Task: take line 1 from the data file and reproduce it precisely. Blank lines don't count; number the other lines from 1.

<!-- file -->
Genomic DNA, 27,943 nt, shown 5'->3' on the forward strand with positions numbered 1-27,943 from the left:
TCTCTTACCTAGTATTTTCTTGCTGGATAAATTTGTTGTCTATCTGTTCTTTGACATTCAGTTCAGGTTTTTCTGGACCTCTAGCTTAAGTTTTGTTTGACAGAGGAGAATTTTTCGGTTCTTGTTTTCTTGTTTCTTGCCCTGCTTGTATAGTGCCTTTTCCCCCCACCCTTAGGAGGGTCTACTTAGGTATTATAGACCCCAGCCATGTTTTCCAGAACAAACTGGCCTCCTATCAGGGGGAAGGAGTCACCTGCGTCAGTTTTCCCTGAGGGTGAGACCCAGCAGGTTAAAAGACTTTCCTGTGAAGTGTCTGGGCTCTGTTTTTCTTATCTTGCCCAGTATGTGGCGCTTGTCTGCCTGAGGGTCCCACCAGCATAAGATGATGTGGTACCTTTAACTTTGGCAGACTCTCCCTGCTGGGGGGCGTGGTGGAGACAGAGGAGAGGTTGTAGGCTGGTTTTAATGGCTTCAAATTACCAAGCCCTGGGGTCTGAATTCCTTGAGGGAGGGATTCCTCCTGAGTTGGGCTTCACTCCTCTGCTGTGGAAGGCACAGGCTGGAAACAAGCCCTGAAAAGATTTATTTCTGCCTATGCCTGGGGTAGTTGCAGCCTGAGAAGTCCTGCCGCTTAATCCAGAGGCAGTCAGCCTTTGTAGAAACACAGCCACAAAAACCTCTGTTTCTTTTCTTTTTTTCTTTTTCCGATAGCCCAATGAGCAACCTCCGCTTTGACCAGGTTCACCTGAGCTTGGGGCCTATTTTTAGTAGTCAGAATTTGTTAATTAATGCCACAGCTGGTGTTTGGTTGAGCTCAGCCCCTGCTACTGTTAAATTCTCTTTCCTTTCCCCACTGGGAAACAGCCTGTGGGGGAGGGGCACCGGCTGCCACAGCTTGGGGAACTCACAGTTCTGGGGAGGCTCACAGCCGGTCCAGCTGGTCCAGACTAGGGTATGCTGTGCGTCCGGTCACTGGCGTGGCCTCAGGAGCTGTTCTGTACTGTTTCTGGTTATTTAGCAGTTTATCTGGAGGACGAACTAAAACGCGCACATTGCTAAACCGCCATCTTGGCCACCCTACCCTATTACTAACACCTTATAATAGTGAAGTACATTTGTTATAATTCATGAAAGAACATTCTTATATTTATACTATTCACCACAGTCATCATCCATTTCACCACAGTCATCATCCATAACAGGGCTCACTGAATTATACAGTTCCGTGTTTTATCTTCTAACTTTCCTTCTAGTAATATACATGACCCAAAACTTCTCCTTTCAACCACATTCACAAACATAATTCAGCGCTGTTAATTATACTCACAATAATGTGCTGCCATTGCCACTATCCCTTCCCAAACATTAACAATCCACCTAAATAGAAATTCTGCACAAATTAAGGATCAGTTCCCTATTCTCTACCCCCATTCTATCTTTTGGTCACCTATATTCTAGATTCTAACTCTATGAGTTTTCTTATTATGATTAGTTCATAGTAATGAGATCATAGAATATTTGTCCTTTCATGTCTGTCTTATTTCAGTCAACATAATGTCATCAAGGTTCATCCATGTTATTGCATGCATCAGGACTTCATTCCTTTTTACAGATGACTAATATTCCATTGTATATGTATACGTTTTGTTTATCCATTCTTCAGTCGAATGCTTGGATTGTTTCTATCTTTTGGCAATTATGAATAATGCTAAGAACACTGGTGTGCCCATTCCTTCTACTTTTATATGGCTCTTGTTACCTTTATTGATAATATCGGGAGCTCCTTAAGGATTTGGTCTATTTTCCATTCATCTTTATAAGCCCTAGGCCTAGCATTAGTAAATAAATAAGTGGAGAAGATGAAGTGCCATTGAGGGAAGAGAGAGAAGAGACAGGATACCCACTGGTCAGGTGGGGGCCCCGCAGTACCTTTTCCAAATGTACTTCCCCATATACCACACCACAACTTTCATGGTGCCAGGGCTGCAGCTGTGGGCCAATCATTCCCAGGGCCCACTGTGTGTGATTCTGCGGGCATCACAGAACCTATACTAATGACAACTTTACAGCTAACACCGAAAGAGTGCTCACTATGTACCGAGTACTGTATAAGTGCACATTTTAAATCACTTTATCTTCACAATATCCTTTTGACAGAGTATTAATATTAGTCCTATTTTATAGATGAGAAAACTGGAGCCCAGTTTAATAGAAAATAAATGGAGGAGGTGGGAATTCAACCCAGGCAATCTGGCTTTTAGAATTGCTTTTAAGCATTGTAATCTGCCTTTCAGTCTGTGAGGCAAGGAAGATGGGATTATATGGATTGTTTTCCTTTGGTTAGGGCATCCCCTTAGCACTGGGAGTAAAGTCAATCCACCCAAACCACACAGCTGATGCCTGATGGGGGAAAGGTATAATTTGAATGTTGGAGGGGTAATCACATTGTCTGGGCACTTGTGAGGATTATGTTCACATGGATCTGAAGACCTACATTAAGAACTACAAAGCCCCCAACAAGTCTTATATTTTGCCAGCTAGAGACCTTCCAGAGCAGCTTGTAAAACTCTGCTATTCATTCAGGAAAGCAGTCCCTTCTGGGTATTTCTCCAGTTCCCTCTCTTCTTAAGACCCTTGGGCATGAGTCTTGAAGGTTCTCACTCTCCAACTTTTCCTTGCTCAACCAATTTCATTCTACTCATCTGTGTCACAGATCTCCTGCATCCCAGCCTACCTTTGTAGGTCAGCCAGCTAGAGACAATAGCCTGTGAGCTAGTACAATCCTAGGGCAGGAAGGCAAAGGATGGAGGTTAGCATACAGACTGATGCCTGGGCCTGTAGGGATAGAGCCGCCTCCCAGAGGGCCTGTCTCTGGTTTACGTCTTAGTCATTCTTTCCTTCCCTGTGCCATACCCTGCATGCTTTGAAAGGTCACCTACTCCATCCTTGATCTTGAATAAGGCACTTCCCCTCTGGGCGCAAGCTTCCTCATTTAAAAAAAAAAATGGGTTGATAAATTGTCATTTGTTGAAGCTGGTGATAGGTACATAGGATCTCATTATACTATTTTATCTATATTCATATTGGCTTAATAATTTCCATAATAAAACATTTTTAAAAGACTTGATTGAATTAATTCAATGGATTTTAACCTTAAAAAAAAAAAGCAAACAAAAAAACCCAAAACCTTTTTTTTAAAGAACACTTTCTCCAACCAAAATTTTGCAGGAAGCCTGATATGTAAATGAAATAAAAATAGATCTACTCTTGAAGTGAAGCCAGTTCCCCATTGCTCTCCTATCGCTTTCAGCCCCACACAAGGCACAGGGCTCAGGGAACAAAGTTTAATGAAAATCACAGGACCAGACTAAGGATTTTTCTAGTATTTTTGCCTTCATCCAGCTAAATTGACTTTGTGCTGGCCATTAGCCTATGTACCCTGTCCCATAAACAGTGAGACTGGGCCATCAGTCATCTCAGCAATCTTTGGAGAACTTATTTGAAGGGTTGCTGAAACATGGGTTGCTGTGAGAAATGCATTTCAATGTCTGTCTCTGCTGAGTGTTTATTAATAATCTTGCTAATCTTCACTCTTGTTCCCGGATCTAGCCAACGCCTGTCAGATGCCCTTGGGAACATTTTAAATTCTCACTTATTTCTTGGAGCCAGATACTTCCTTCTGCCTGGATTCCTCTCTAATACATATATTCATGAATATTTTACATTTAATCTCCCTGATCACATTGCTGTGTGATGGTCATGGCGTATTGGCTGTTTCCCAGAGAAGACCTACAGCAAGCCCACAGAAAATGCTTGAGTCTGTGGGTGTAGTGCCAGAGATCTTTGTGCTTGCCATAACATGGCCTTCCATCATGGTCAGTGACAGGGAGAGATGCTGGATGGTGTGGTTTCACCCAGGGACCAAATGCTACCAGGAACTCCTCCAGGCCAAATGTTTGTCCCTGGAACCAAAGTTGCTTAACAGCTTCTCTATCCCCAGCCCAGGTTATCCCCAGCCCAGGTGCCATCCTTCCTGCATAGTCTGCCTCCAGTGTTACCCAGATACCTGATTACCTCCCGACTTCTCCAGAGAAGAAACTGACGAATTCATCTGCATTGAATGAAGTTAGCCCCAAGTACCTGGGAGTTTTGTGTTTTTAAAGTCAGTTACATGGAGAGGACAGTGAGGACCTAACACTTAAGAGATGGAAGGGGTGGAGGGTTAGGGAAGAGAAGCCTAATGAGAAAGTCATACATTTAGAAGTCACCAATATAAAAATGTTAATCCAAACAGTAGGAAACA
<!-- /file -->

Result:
Genomic DNA, 27,943 nt, shown 5'->3' on the forward strand with positions numbered 1-27,943 from the left: